For me, customer service is an unspoken contract between myself and my clients. I feel there are certain things my client has a right to expect from me, and some things that they have the right to never, ever receive from me. The following are some of my top items in both categories.
Things clients/customers can and should expect from me:
- Timely responses to emails and voicemail. Even if I don’t have the answer yet, an email acknowledging a client’s inquiry and the status of a project, or simply that I will get back to them once I finish their project is paramount. This lets my contacts know they have been heard, and that they are my priority.
- Politely worded and clearly written emails. This kind of communication has become an art form. Practice it often, and read your email twice before hitting the Send button!
- Help with questions and when appropriate, anticipating possible issues and potential problems.
- Being a partner in helping to manage their payroll process. Our clients’ business is our business.
- An apology when appropriate, even if I wasn’t the one who caused the issue. Telling a client that I understand their concern and that I’m sorry for the error or inconvenience goes a long way toward working through an issue. Making an effort to understand their point of view and listen to their concerns makes a big difference.
- Taking the attitude of being their essential partner in the part of their business to which I contribute. If my clients believe I am invested in their business and have their back, so to speak, in making sure that my piece of their business is handled correctly, they know they can trust me. And if they trust me with that portion of their business, why would they look to anyone else to provide that service?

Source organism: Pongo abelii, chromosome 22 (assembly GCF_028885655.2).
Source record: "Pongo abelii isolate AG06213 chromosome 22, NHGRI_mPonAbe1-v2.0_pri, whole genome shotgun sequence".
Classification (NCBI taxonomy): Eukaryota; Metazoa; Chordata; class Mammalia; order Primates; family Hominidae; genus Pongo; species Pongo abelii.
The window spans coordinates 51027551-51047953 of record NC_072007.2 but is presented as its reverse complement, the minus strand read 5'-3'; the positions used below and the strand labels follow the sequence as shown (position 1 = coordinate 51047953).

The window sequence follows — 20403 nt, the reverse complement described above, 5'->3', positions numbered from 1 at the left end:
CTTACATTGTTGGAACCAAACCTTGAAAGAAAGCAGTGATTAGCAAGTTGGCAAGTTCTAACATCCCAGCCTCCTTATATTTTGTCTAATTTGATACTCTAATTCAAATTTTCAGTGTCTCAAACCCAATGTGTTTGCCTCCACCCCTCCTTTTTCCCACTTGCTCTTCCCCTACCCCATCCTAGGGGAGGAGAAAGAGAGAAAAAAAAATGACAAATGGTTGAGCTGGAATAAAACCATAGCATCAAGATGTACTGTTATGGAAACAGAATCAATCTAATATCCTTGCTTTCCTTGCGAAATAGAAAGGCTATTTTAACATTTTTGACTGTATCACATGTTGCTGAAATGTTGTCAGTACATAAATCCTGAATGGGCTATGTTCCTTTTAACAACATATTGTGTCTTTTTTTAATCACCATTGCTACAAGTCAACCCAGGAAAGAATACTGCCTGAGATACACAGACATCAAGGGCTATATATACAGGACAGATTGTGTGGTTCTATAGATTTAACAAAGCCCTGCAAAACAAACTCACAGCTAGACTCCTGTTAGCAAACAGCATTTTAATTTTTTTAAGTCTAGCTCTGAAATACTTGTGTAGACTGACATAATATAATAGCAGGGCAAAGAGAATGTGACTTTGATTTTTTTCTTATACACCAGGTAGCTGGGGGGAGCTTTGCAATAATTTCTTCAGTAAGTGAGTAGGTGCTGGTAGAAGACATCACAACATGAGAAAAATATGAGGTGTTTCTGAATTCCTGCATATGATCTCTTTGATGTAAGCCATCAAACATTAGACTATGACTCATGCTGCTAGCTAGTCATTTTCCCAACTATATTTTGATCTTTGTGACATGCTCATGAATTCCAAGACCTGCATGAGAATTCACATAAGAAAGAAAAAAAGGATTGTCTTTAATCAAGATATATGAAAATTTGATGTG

Things clients/customers should never receive from me:
- Abruptness or curtness when responding to their inquiries.
- “That’s not my job.” A client should never hear these words, or feel that this is the case. Passing the buck about an inquiry or issue a client is experiencing is unacceptable. I can always find the correct person to talk to for help in resolving an issue, and word my response in a way that tells the client that their problem is my problem too.
- Blame or abuse. I will never blame a client for a problem or communicate with them in an abusive way. There are gentler ways to point out opportunities for process improvement, or where a situation could have been handled differently. If I have the client’s best interest at heart and speak with tact and sincerity, we can solve the situation together without undue stress on the client.
- Refusing to listen and/or interrupting. Especially when a customer is frustrated or angry, interrupting or not listening to their concerns would be a failure on my part. At some point, we all just need to vent and process through emotions or talk through a situation. If I interrupt, even with a resolution, by failing to show them respect and investment, I become part of the issue instead of the solution.
- Responding defensively. Especially in an electronic communication, a client’s “tone” might make me feel defensive. It’s human nature. But I can’t know for a fact their mindset or intention they meant to convey, so if I respond in anything other than a professional manner, I may make the situation worse or even cause an issue that wasn’t there. Remember, not all people are good communicators, especially with the written word or when they’re under stress.
Good customer service is essential, and it’s the way we choose to do business. If our clients and employees believe in Staff One HR, our team, and the services we provide, they will be with us for the long term. We strive for top notch customer service and continue investing in our team to keep raising the bar. The result? Our clients can focus their time on growing their business while we handle the headaches!
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